This study examined research on mentoring for youth (ages 25 and younger) who have a disability, including physical, cognitive, learning, and developmental disabilities, but excluding psychiatric disabilities.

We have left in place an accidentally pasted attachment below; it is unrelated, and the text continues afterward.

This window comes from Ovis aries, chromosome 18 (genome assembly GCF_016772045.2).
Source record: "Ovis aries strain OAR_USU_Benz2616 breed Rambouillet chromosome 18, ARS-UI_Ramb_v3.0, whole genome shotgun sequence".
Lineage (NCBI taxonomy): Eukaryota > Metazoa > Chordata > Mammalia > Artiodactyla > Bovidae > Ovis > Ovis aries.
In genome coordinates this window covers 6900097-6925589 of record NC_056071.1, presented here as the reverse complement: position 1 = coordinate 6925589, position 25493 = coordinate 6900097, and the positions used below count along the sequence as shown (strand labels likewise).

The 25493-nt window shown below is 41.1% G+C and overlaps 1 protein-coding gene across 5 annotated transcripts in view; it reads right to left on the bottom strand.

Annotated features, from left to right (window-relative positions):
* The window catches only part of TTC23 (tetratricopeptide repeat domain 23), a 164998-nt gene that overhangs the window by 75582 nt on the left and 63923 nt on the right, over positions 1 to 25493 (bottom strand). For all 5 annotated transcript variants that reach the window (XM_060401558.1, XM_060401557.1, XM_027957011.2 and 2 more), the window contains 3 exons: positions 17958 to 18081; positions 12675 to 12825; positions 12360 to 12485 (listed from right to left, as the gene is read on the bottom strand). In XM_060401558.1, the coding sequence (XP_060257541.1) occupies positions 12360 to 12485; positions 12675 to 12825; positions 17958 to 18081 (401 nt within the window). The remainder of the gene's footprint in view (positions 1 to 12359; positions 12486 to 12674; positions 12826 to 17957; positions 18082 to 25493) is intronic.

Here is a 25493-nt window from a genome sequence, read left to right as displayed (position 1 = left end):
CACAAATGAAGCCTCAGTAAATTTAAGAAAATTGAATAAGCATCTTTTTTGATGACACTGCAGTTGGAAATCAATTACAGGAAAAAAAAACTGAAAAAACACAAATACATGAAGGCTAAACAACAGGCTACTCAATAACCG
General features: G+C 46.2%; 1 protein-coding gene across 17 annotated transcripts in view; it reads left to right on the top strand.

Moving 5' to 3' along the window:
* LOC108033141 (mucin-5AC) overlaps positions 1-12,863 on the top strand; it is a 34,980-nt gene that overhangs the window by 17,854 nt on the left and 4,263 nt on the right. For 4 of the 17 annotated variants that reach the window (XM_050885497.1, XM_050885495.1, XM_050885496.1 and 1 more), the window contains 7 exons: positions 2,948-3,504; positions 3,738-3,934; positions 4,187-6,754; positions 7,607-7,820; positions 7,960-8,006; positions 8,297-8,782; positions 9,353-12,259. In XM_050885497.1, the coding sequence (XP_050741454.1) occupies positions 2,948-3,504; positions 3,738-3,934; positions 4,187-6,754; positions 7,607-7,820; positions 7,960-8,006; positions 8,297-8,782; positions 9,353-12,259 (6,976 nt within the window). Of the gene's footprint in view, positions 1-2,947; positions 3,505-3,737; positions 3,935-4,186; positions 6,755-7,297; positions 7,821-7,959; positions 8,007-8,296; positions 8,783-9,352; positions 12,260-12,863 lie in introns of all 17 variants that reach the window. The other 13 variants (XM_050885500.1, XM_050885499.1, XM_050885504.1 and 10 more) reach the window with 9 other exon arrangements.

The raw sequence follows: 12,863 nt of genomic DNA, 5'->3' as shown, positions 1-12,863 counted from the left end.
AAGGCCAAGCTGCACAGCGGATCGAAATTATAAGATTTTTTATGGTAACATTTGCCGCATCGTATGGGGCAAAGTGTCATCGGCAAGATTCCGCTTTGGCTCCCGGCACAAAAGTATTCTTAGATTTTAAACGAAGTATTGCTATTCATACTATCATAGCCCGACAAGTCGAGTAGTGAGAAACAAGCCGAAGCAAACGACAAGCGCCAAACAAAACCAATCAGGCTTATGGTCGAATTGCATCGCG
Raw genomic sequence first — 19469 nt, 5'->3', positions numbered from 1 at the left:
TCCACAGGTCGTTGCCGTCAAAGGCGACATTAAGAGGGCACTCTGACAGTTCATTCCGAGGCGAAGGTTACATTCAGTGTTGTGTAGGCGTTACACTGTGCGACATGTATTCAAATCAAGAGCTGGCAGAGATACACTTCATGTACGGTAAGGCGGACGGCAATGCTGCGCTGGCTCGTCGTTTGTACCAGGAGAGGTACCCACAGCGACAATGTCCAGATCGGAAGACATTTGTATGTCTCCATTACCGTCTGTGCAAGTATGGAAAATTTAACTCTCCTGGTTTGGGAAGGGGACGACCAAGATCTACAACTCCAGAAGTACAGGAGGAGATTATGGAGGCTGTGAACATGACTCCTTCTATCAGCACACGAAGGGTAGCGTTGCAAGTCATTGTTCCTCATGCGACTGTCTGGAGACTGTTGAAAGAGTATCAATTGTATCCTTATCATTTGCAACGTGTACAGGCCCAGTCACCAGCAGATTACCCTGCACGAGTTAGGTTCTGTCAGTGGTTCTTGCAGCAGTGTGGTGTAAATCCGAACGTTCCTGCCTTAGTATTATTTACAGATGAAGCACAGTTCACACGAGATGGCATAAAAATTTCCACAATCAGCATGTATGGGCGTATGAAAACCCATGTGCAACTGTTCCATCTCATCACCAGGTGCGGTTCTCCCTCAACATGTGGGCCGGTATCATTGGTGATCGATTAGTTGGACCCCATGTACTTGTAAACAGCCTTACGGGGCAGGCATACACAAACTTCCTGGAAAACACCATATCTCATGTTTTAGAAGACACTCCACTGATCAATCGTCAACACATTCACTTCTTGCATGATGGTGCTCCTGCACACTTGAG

The review identified 40 studies that address the following four issues: 1) the documented effectiveness of mentoring for youth with disabilities; 2) the factors that condition or shape the effectiveness of mentoring for youth with disabilities; 3) the intervention processes that are most important for linking mentoring to outcomes for youth with disabilities; and 4) the extent to which mentoring to youth with disabilities have had outreach to such youth that is high quality and sustained over time. The findings of these studies indicate that the potential benefits of mentoring programs for youth with disabilities facilitate their positive development in the spheres of academic and career development, employment, psychosocial health and quality of life, transition, and life skills. Although various types of mentoring models were used in these studies, it is not clear which formats work best for youth with disabilities; however, the review's findings indicate that several processes mediate positive mentoring outcomes, such as self-determination, gender, and ethnicity. Some suggested improvements are mentees' increased access to mentoring activities and program materials, expansion of the age ranges of the youth served, and development of a model for their transition to independent living. Overall, the review concludes that the field of mentoring interventions for children, youth, and young adults with disabilities must move beyond qualitative research to the rigorous testing of potential mediators that are important in qualitative studies. 76 references